Movie City Indie Archive for April, 2009
The sixteenth edition of HotDocs, the terrific Toronto documentary event, opens with Jennifer Baichwal‘s Act of God. [Baichwal, after the jump.] “Hot Docs Canadian International Documentary Festival,” to use its full name, programs over 170 films from 39 countries. Sidebars include Spotlight on the NFB at 70 and Made In South Korea programs; retrospectives of work by Torontonian filmmaker Ron Mann and 2009 Outstanding Achievement Award recipient Alanis Obomsawin. Here’s the Hot Docs Daily. For the third year, I’ll be observing and reporting from the fest, starting on Tuesday and running through the end. Monday, I’ll have a preview of some movies I’ve seen and others I’m anticipating. Expect photographs and video. [View from the Roof Lounge at the Park Hyatt, a popular sunset destination for certain repasts: gin martinis are popular.]
Todd Hill of Staten Island Advance blogs part of an interview with Steven Soderbergh, where he talks about movie reviews. “I just don’t read them. It’s just not something that helps me at that point. First of all, I’m usually already two movies away from what they’re looking at. They have a role, they just don’t really have a role for me. I’m aware of the general critical response to something as it affects the business life of the film. If you make a film that’s kind of a specialty film and you get trashed by everyone you’re going to have a tough time trying to break through. It’s like getting hit by a car and six months later somebody going, ‘You shouldn’t have stepped in front of that car.’ Yeah, okay. Wish you had been there. I have nothing to say in response. The film is what it is… I’m sure we all have complex feelings about the Internet. On the one hand, in theory, if you write about movies you can go on the Internet and write a 5,000-word piece on something if you’re so moved. The question is whether anybody will get to word 500 before they go, ‘Oh Jesus, just tell me how many stars.’ Culturally, that kind of question of whether there is a place for that kind of ruminative, complex criticism, that’s an open question, and not just for cinema, for everything.”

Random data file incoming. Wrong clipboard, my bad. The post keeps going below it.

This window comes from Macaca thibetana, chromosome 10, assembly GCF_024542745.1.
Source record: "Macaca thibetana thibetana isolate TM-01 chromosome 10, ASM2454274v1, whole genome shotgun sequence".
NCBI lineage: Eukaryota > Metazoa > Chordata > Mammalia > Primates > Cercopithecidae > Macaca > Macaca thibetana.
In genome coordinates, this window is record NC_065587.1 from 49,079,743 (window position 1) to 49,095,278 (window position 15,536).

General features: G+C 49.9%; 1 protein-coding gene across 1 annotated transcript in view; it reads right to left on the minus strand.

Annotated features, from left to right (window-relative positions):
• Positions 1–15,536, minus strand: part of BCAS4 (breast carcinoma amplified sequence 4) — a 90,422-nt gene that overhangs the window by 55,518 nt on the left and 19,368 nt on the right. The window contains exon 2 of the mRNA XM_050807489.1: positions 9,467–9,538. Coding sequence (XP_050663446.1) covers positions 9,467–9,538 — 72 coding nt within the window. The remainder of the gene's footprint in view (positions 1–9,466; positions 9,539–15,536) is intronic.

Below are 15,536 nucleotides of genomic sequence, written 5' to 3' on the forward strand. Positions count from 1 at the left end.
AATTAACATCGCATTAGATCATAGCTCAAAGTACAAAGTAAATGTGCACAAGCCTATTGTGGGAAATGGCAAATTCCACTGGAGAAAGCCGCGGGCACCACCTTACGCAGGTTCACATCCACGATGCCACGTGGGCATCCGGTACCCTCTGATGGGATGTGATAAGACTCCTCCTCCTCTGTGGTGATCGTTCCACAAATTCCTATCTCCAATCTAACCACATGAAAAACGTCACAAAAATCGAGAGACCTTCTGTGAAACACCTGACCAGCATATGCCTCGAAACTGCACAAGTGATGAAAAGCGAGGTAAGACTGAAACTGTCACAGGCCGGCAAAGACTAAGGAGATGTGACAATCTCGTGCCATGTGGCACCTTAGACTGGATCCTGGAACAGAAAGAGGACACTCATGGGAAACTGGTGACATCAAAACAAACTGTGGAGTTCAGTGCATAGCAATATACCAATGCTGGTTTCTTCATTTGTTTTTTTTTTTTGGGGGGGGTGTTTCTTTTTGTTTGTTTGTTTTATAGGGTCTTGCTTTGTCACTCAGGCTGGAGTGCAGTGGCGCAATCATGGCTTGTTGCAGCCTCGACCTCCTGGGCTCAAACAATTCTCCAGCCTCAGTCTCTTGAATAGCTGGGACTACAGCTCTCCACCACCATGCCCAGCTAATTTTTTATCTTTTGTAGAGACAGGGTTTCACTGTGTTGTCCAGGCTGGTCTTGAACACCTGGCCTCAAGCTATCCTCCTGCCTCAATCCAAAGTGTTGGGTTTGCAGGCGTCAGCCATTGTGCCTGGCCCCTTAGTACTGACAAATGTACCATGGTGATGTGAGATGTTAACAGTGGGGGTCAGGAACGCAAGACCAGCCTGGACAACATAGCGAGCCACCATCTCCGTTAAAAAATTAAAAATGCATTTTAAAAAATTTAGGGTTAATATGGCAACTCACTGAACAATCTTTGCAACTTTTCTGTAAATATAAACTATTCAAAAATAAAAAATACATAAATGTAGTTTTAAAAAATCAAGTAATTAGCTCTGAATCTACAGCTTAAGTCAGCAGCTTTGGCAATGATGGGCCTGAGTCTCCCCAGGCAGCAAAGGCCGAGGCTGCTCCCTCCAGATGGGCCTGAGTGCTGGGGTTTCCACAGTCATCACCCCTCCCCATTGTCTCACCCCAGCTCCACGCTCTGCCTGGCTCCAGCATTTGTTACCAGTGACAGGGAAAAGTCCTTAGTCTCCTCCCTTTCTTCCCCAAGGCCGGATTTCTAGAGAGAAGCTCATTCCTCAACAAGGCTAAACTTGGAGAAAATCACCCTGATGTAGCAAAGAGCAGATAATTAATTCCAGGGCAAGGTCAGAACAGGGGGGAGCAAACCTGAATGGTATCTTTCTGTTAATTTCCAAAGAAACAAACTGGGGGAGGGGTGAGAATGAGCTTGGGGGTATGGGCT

FACE DOWN ON THE TABLE IN THE EMERGENCY ROOM, I hold stock-still as the young doctor with the needle poised to pierce my scalp deadpans, “How are you enjoying our Greek hospitality?” Two female doctors in training, tall, longhaired brunettes, giggle at his banter between instructions in their language: he’s fascinated that I’m calm after being attacked by a mob. “So you’re a photojournalist?” “Po-po journalist, it seems,” I joke, using slang that’s an all purpose “oh-oh.” The women giggle. “I don’t get it,” he says, as he pulls thread through my lacerated skin.
It’s been a little more than a month since that Sunday night and most aches have subsided. My insurance covered the CAT scan and other tests once I was back in the States, assuring nothing might be permanently awry. Cumulatively, I’ve spent almost six months of my life in the north of Greece but this is the first time I’ve been taken for an anarchist infiltrator and roughed up by a gang of nationalists. [Machine translation]
Thessaloniki is a city of just over a million. Street protests are common, prevalent, even. One cloudy afternoon a couple of years ago, I asked a cop in knee-high black boots standing beside his motorcycle as a main artery was filled with red flags of a communist youth party and black flags of some anarchist faction, what’s this one about? “Just another regularly scheduled spontaneous demonstration,” he answered.
That Sunday was the last of ten days of the eleventh Thessaloniki International Documentary Festival. I had been watching films and talking to directors and photographers and programmers for a print piece for Filmmaker magazine. The usual suspects: homelessness, globalization, genocide. Earlier, I’d had conversations with a young Rwandan director who made one of several films about that last topic as part of a section of films made specifically by African directors. I had a drink with a few filmmakers and colleagues and chose to stop by a friends’ apartment rather than ending the event on the bloody note of his film: he is a good storyteller and I’d gotten more than the gist of the horror, physical and moral, of that tragedy.
Along the eight blocks to the apartment, a square bristles with a crowd of middle-aged men listening to an energetic older man. A rank of blinding bright white lights stands between the speaker and the Byzantine edifice behind him. This is the square of Agia Sofia, the “Church of the Holy Wisdom.” It’s a neighborhood I know well; I feel safe. The words of his urgent peroration that I understand are mostly along the lines of “homeland” and “patriotism.” Riot police stand at the perimeter of the gathering. I have my DSLR camera with me, walk past without even framing a picture. I move along. “Homeland.” “Patriotism.”